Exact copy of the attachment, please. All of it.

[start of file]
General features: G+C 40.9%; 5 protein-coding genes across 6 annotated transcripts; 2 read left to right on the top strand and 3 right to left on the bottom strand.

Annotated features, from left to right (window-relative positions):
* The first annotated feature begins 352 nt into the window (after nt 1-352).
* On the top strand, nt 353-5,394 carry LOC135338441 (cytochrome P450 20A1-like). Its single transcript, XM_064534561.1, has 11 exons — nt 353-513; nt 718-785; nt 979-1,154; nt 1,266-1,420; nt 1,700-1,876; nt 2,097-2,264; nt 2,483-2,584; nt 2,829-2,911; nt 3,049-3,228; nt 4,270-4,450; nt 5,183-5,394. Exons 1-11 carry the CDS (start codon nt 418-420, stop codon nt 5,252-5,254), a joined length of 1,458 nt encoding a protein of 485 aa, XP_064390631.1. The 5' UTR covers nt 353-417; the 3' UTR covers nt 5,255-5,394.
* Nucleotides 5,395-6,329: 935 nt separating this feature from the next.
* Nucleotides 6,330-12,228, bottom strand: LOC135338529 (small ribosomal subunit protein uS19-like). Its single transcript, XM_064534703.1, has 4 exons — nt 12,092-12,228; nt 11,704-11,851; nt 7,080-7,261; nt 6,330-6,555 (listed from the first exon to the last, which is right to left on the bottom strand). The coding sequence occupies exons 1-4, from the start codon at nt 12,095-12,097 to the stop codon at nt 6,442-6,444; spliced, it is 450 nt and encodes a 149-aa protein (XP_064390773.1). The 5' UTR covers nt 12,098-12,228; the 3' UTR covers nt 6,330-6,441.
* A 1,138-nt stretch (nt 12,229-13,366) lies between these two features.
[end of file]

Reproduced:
General features: G+C 40.9%; 5 protein-coding genes across 6 annotated transcripts; 2 read left to right on the top strand and 3 right to left on the bottom strand.

Annotated features, from left to right (window-relative positions):
* The first annotated feature begins 352 nt into the window (after nt 1-352).
* On the top strand, nt 353-5,394 carry LOC135338441 (cytochrome P450 20A1-like). Its single transcript, XM_064534561.1, has 11 exons — nt 353-513; nt 718-785; nt 979-1,154; nt 1,266-1,420; nt 1,700-1,876; nt 2,097-2,264; nt 2,483-2,584; nt 2,829-2,911; nt 3,049-3,228; nt 4,270-4,450; nt 5,183-5,394. Exons 1-11 carry the CDS (start codon nt 418-420, stop codon nt 5,252-5,254), a joined length of 1,458 nt encoding a protein of 485 aa, XP_064390631.1. The 5' UTR covers nt 353-417; the 3' UTR covers nt 5,255-5,394.
* Nucleotides 5,395-6,329: 935 nt separating this feature from the next.
* Nucleotides 6,330-12,228, bottom strand: LOC135338529 (small ribosomal subunit protein uS19-like). Its single transcript, XM_064534703.1, has 4 exons — nt 12,092-12,228; nt 11,704-11,851; nt 7,080-7,261; nt 6,330-6,555 (listed from the first exon to the last, which is right to left on the bottom strand). The coding sequence occupies exons 1-4, from the start codon at nt 12,095-12,097 to the stop codon at nt 6,442-6,444; spliced, it is 450 nt and encodes a 149-aa protein (XP_064390773.1). The 5' UTR covers nt 12,098-12,228; the 3' UTR covers nt 6,330-6,441.
* A 1,138-nt stretch (nt 12,229-13,366) lies between these two features.